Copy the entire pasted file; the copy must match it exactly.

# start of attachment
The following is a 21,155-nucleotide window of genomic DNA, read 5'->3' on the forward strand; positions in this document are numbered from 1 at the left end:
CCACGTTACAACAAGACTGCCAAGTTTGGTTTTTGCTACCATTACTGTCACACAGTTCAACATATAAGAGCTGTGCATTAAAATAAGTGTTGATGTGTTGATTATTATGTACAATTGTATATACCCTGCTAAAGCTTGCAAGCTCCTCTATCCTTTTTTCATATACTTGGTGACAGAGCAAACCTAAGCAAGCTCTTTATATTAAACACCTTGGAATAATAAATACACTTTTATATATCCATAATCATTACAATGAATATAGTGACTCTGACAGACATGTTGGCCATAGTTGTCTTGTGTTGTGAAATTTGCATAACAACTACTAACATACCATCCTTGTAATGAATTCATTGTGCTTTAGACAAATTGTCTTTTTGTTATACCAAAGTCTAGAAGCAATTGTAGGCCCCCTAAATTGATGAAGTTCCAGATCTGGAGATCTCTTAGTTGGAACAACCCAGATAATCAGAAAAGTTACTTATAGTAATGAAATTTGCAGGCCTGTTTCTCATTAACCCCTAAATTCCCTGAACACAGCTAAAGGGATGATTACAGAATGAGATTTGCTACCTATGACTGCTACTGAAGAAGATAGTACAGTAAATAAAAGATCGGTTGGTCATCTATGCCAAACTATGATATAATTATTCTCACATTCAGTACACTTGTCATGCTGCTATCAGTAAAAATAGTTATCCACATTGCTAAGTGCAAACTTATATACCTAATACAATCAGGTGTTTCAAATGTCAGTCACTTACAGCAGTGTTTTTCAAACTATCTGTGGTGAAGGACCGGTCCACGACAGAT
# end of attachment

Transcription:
The following is a 21,155-nucleotide window of genomic DNA, read 5'->3' on the forward strand; positions in this document are numbered from 1 at the left end:
CCACGTTACAACAAGACTGCCAAGTTTGGTTTTTGCTACCATTACTGTCACACAGTTCAACATATAAGAGCTGTGCATTAAAATAAGTGTTGATGTGTTGATTATTATGTACAATTGTATATACCCTGCTAAAGCTTGCAAGCTCCTCTATCCTTTTTTCATATACTTGGTGACAGAGCAAACCTAAGCAAGCTCTTTATATTAAACACCTTGGAATAATAAATACACTTTTATATATCCATAATCATTACAATGAATATAGTGACTCTGACAGACATGTTGGCCATAGTTGTCTTGTGTTGTGAAATTTGCATAACAACTACTAACATACCATCCTTGTAATGAATTCATTGTGCTTTAGACAAATTGTCTTTTTGTTATACCAAAGTCTAGAAGCAATTGTAGGCCCCCTAAATTGATGAAGTTCCAGATCTGGAGATCTCTTAGTTGGAACAACCCAGATAATCAGAAAAGTTACTTATAGTAATGAAATTTGCAGGCCTGTTTCTCATTAACCCCTAAATTCCCTGAACACAGCTAAAGGGATGATTACAGAATGAGATTTGCTACCTATGACTGCTACTGAAGAAGATAGTACAGTAAATAAAAGATCGGTTGGTCATCTATGCCAAACTATGATATAATTATTCTCACATTCAGTACACTTGTCATGCTGCTATCAGTAAAAATAGTTATCCACATTGCTAAGTGCAAACTTATATACCTAATACAATCAGGTGTTTCAAATGTCAGTCACTTACAGCAGTGTTTTTCAAACTATCTGTGGTGAAGGACCGGTCCACGACAGAT